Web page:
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Action and Reaction: Proceedings of a Symposium to Commemorate the Tercentenary of Newton's Principia

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Overview

This volume grows out of a symposium commemorating the three-hundredth anniversary of the publication of Sir Isaac Newton's Philosophiae Naturalis Principia Mathematica, held at the University of Maryland and the Smithsonian Institution in 1987. Widely acknowledged to be the most important scientific work ever published, the 1687 Principia contains the first complete statement of principles that were to govern physical science into the nineteenth century. Presented here is a sampling of the best current scholarship on the Principia, its context, and its influence. The essays reflect the depth of inquiry and diversity of research that have characterized the last generation of work on Newton. The volume opens with an essay by Richard S. Westfall that justifies claims that Newton was the "culmination of the scientific revolution." The I. Bernard Cohen essay that follows illustrates the difference between "mathematical principles" and "natural philosophy." Two complementary papers give new insights into the Newtonian foundations of celestial mechanics: William Harper analyzes Newton's argument for universal gravitation from the perspective of a philosopher of science; Michael S. Mahoney discusses the mathematical aspects of Newton's use of force law to determine planetary orbits. B. J. T. Dobbs uses her research on alchemy to develop an integrated view of Newton's work, while P. E. Spargo explores the alchemistic theme in his paper on chemical experiments. Studies of comets are linked to the seventeenth-century political context in a novel way by Simon Schaffer. Anita Guerrini proves that Newton's concepts of the structure of matter and ether inspired speculations about the nature of insanity, while Norriss Hetherington shows that Newton's formulation of natural laws served as an inspirational model for Adam Smith's formulation of economic laws. Arthur Donovan argues that Lavoisier's formulation of chemistry was not carried out in imitation of Newtonian natural phi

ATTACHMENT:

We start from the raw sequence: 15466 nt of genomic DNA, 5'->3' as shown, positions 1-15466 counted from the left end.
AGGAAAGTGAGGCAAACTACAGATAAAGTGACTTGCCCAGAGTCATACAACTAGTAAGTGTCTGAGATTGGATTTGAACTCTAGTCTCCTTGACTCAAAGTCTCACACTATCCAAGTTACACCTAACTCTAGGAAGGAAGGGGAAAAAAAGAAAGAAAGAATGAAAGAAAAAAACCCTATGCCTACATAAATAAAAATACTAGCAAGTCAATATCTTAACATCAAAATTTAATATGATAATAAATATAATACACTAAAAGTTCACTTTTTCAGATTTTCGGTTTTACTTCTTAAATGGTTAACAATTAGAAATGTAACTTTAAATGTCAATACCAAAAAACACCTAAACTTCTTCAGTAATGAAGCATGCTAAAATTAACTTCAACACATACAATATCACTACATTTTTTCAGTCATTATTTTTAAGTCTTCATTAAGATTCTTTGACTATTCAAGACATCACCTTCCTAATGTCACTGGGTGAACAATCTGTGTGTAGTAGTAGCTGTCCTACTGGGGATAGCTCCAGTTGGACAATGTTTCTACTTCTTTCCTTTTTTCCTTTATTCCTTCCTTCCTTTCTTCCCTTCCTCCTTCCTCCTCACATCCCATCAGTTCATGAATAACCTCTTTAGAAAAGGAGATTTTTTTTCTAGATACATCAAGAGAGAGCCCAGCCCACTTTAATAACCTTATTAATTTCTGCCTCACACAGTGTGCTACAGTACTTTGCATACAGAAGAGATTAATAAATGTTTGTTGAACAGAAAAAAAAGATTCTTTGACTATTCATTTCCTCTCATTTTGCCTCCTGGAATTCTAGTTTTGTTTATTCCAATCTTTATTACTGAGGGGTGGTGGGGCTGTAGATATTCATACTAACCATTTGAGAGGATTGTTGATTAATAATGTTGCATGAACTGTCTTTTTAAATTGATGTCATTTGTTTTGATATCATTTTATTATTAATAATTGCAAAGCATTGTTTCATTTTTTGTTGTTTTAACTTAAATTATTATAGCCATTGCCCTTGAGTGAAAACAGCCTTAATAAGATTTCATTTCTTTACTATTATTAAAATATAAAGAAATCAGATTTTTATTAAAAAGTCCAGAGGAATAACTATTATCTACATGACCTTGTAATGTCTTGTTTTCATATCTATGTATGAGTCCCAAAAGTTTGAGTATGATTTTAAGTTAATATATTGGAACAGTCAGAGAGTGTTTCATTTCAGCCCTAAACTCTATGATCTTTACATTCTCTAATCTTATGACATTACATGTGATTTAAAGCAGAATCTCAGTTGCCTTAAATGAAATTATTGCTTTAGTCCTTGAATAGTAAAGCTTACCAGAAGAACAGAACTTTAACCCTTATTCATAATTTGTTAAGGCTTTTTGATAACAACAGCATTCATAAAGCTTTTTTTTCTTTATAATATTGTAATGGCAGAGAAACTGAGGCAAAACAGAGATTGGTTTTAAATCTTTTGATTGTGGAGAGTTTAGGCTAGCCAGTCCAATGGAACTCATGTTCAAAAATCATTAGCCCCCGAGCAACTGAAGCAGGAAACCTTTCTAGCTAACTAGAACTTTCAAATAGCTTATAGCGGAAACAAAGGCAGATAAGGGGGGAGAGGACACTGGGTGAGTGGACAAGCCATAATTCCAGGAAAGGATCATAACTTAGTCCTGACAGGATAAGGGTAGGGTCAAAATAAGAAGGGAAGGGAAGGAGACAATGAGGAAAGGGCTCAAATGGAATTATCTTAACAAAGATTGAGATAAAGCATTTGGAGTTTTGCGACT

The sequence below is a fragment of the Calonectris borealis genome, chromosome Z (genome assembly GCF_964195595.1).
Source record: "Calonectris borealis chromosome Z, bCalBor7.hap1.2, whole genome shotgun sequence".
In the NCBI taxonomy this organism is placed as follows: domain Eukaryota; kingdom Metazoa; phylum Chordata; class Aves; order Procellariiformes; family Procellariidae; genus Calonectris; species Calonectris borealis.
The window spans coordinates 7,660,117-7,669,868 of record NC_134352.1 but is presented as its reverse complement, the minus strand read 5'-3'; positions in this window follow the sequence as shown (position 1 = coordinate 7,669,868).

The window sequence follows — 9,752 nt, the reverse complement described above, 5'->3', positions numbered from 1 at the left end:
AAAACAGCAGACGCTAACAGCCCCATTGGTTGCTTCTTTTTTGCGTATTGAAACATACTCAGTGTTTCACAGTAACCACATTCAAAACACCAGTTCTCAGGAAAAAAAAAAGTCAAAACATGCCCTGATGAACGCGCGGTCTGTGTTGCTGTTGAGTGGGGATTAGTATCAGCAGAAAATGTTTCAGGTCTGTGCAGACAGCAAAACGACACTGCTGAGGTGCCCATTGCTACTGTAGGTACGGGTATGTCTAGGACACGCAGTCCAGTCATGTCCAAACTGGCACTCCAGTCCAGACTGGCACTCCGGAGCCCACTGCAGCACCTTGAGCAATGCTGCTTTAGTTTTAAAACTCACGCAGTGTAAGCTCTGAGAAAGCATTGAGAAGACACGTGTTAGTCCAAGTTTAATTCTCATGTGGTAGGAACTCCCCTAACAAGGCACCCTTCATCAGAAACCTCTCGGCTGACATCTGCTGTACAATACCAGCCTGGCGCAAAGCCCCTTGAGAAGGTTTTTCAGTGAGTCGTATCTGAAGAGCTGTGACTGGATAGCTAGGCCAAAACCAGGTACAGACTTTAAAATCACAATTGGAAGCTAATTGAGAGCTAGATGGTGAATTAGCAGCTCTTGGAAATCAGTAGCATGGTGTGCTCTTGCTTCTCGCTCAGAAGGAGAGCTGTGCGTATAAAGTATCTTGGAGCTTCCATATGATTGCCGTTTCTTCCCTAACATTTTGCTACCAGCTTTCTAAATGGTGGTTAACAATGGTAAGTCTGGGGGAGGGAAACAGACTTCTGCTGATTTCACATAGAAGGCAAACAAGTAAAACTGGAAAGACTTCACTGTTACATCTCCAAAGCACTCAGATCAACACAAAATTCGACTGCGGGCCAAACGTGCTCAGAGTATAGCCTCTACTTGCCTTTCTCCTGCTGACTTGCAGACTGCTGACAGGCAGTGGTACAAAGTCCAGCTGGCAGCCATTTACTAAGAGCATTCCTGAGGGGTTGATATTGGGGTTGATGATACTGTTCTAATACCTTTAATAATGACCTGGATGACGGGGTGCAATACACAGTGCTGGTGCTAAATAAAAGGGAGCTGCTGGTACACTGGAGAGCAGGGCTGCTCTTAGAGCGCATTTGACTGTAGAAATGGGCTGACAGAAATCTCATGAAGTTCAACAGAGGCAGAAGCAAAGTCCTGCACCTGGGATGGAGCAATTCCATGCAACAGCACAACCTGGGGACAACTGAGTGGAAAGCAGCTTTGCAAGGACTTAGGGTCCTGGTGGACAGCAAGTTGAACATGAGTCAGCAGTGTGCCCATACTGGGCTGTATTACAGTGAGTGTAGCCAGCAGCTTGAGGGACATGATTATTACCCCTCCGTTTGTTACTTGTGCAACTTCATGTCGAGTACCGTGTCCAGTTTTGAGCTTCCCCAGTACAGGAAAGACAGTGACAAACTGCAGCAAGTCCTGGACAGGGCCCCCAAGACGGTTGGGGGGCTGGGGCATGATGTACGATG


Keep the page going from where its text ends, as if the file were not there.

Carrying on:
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Product Details

  • ISBN-13: 9780874134469
  • Publisher: University of Delaware Press
  • Publication date: 4/1/1993
  • Pages: 324

Table of Contents

Director's Preface 9
Introduction 11
The Culmination of the Scientific Revolution: Isaac Newton 31
The Principia, the Newtonian Style, and the Newtonian Revolution in Science 61
"The Unity of Truth": An Integrated View of Newton's Work 105
Newton's Chemical Experiments: An Analysis in the Light of Modern Chemistry 123
Reasoning from Phenomena: Newton's Argument for Universal Gravitation and the Practice of Science 144
Algebraic vs. Geometric Techniques in Newton's Determination of Planetary Orbits 183
Comets & Idols: Newton's Cosmology and Political Theology 206
Ether Madness: Newtonianism, Religion, and Insanity in Eighteenth-Century England 232
Newton and Lavoisier: From Chemistry as a Branch of Natural Philosophy to Chemistry as a Positive Science 255
Isaac Newton and Adam Smith: Intellectual Links between Natural Science and Economics 277
A Modern Look at Newton's Final Queries 292
Overview: Newton's Place in History 300
Notes on Contributors 312
Index 317
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